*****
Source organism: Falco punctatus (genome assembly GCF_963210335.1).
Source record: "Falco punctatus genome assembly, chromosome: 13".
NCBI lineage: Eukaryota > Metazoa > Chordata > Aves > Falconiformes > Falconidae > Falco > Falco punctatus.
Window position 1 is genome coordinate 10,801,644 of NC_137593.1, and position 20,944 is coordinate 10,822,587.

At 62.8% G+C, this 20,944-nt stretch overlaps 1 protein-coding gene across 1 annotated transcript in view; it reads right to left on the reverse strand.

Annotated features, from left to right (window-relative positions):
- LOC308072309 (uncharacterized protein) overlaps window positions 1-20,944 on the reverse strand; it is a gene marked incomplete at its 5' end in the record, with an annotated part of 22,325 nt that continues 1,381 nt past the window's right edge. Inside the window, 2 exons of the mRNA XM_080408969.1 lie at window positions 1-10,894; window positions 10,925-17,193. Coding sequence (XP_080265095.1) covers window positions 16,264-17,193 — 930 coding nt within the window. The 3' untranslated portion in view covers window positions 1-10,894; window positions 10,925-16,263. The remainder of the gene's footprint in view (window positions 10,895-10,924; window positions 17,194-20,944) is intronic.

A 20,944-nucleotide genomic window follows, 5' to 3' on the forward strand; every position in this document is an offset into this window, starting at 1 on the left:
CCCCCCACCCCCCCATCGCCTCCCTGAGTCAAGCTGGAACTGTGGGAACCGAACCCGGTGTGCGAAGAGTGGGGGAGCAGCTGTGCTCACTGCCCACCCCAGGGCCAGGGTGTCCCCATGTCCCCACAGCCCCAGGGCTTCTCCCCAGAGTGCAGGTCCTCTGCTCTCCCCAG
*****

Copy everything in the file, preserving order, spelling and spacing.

Source organism: Falco punctatus (genome assembly GCF_963210335.1).
Source record: "Falco punctatus genome assembly, chromosome: 13".
NCBI lineage: Eukaryota > Metazoa > Chordata > Aves > Falconiformes > Falconidae > Falco > Falco punctatus.
Window position 1 is genome coordinate 10,801,644 of NC_137593.1, and position 20,944 is coordinate 10,822,587.

At 62.8% G+C, this 20,944-nt stretch overlaps 1 protein-coding gene across 1 annotated transcript in view; it reads right to left on the reverse strand.

Annotated features, from left to right (window-relative positions):
- LOC308072309 (uncharacterized protein) overlaps window positions 1-20,944 on the reverse strand; it is a gene marked incomplete at its 5' end in the record, with an annotated part of 22,325 nt that continues 1,381 nt past the window's right edge. Inside the window, 2 exons of the mRNA XM_080408969.1 lie at window positions 1-10,894; window positions 10,925-17,193. Coding sequence (XP_080265095.1) covers window positions 16,264-17,193 — 930 coding nt within the window. The 3' untranslated portion in view covers window positions 1-10,894; window positions 10,925-16,263. The remainder of the gene's footprint in view (window positions 10,895-10,924; window positions 17,194-20,944) is intronic.

A 20,944-nucleotide genomic window follows, 5' to 3' on the forward strand; every position in this document is an offset into this window, starting at 1 on the left:
CCCCCCACCCCCCCATCGCCTCCCTGAGTCAAGCTGGAACTGTGGGAACCGAACCCGGTGTGCGAAGAGTGGGGGAGCAGCTGTGCTCACTGCCCACCCCAGGGCCAGGGTGTCCCCATGTCCCCACAGCCCCAGGGCTTCTCCCCAGAGTGCAGGTCCTCTGCTCTCCCCAG